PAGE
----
Converting Courses for Screen Readers

Good morning, folks:

I am trying to come up with a budget for a client for a course that can be read by a screen reader. The plan is to develop a course in Storyline 360 as we typically would, and then provide an additional version of the course in Word that can be read by a screen reader for non-sighted learners.

I realize that Storyline 360 allows you to publish an existing course to Word (with or without layers and the Notes field), but I have to assume there's more to it than that. That is, there must be some time needed to "clean up" the document before submitting it to be used through a screen reader.

Does anyone have a sense of how much time to budget to convert and prepare a 30-minute Storyline 360 course to Word for a screen reader?

Thanks!

9 Replies
Nicole Legault

Hi there Brandon! 

Thanks for posting your question here in the community. 

When you publish a Storyline course to Word it creates a document that has screenshots of every slide. Screen readers can't "read" the text and content that's inside these screenshots. It can read the Notes text, so if you were to use this approach you would need to ensure that every piece of text content on your slide is included in the notes so that it could be read by a screen reader. The Word doc will also include other text such as scene titles, slide titles, the word "Notes" and other text artifacts that you might not want to have read aloud by the screen reader. Also, if there are images and videos or artifacts on the slides, you'd need to explain those in the notes. 

My suggestion to you is to download the free trial of JAWS and use the screen reader to see how that experience is. If you've never used a screen reader before I think doing this will be a huge revelation and give you some really important insights into how that experience feels. 

It's hard to give an estimate on time and cost without knowing the amount and type of content in your course. Is it rich in imagery and or videos? Is it mostly text based? Are all the activities accessibility-friendly or do you use activities like drag-and-drops that you would need to create alternatives for? These will all impact the time it will take to create an accessibility friendly version. Is there a specific reason you've decided to go with making a separate document version for accessibility, instead of creating an accessible storyline course? 

Matthew Bibby

Further to Nicole's excellent advice, you might want to check out these resources to learn more about making accessible courses:

6 Best Practices for Designing Accessible eLearning

Storyline 360 Supports Web Content Accessibility Guidelines (read this if not US based)

Storyline 360 Support Section 508 Accessibility Guidelines (read this if US based)

Hope that helps a bit. Any questions, let me know.

Brandon Dameshek

Thank you for the thoughtful response, Nicole.

Much of what you've pointed out is information I'm already aware of, in terms of the manner in which Storyline 360 publishes/converts a course to Word. I guess I was just inquiring as to the amount of effort needed to clean up that version of the course once it was actually published. In this case, I'm thinking it would be a 20- to 30-minute e-Learning course.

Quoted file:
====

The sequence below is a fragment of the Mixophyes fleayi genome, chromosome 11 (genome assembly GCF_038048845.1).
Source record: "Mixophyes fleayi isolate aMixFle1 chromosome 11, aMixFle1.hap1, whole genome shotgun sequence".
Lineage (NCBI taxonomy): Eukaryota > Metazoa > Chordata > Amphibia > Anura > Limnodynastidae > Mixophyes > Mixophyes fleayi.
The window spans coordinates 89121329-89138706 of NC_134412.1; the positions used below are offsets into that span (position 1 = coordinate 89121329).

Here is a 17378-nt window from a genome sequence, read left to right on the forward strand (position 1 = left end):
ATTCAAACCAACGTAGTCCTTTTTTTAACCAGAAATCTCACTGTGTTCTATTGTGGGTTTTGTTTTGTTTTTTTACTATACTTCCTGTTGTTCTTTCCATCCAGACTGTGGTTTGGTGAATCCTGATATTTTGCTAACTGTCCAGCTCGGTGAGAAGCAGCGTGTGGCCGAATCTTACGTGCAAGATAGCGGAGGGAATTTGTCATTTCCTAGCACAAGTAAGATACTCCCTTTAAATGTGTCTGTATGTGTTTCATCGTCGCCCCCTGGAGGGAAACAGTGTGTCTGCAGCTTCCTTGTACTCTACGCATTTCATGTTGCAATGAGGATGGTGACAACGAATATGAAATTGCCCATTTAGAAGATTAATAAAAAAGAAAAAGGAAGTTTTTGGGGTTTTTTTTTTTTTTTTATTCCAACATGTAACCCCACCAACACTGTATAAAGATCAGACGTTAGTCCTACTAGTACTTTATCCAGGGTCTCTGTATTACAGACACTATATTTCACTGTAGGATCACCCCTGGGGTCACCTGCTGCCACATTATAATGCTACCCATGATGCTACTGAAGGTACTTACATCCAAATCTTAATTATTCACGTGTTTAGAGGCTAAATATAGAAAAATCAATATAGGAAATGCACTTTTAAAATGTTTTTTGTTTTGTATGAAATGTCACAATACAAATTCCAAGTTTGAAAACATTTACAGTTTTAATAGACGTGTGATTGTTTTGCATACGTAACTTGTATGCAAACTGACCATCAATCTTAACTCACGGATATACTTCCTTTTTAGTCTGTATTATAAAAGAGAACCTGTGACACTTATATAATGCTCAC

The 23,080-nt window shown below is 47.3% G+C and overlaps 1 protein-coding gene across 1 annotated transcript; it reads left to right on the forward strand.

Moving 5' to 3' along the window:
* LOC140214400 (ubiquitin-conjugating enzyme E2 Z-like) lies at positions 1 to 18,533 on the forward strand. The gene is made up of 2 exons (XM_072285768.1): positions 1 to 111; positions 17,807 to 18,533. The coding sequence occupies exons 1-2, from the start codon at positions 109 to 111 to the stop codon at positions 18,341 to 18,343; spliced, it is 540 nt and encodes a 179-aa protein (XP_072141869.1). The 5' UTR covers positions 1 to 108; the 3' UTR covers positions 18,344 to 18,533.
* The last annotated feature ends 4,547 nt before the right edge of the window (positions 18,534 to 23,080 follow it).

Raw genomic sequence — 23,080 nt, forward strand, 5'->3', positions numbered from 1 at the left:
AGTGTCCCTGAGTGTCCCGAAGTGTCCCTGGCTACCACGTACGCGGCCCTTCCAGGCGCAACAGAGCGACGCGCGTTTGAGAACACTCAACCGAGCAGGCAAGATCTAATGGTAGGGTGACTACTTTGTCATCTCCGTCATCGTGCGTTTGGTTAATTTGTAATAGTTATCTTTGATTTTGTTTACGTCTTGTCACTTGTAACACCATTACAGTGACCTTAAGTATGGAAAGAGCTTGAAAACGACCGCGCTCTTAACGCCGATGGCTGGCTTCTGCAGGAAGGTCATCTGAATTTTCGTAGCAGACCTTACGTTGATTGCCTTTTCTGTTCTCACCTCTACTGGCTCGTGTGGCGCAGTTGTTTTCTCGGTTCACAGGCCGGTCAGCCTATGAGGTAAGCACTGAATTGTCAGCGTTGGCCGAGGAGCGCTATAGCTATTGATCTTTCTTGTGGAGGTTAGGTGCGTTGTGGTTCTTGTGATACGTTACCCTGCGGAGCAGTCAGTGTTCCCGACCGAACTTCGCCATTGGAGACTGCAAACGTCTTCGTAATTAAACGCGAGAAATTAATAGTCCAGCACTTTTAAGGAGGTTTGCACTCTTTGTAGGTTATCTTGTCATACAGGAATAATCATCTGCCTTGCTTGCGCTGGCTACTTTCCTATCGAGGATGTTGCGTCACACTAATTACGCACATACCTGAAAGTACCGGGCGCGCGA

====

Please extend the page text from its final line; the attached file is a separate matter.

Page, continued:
In terms of why I would go this route as opposed to creating an accessible course in Storyline, well, the latter appears to be awfully difficult. That is, I created some test courses for a non-sighted learner in Storyline 360 and watched them with him. It was truly a struggle for him to go through the course using his screen reader. It just seems to me that there is no easy way to create an accessible course for non-sighted learners, as you need to consider tab order, alt text, etc., not to mention language and instructions specific to a non-sighted learner. Ultimately, I would like to create a course that is usable for both sighted and non-sighted learners as opposed to creating two separate courses, but it would appear that it's not so easy.

Are there any existing documents/manuals, by Articulate or otherwise, that actually walk you through the process of creating accessible/508-compliant courses from start to finish?

Thanks!

Erin Flage

Just a quick clarification on the "Free Trial of JAWS."  I believe you are referring to the 40-minute mode.  Per the JAWS EULA ,"The 40 Minute Mode is not intended for commercial use other than use while waiting for an active license to use the Program or an associated key to arrive or be installed. "

So assuming the course creator is being paid to create the course then the JAWS 40 minute mode would not apply.

Matthew Bibby
Brandon Dameshek

In terms of why I would go this route as opposed to creating an accessible course in Storyline, well, the latter appears to be awfully difficult. That is, I created some test courses for a non-sighted learner in Storyline 360 and watched them with him. It was truly a struggle for him to go through the course using his screen reader. It just seems to me that there is no easy way to create an accessible course for non-sighted learners, as you need to consider tab order, alt text, etc., not to mention language and instructions specific to a non-sighted learner. Ultimately, I would like to create a course that is usable for both sighted and non-sighted learners as opposed to creating two separate courses, but it would appear that it's not so easy.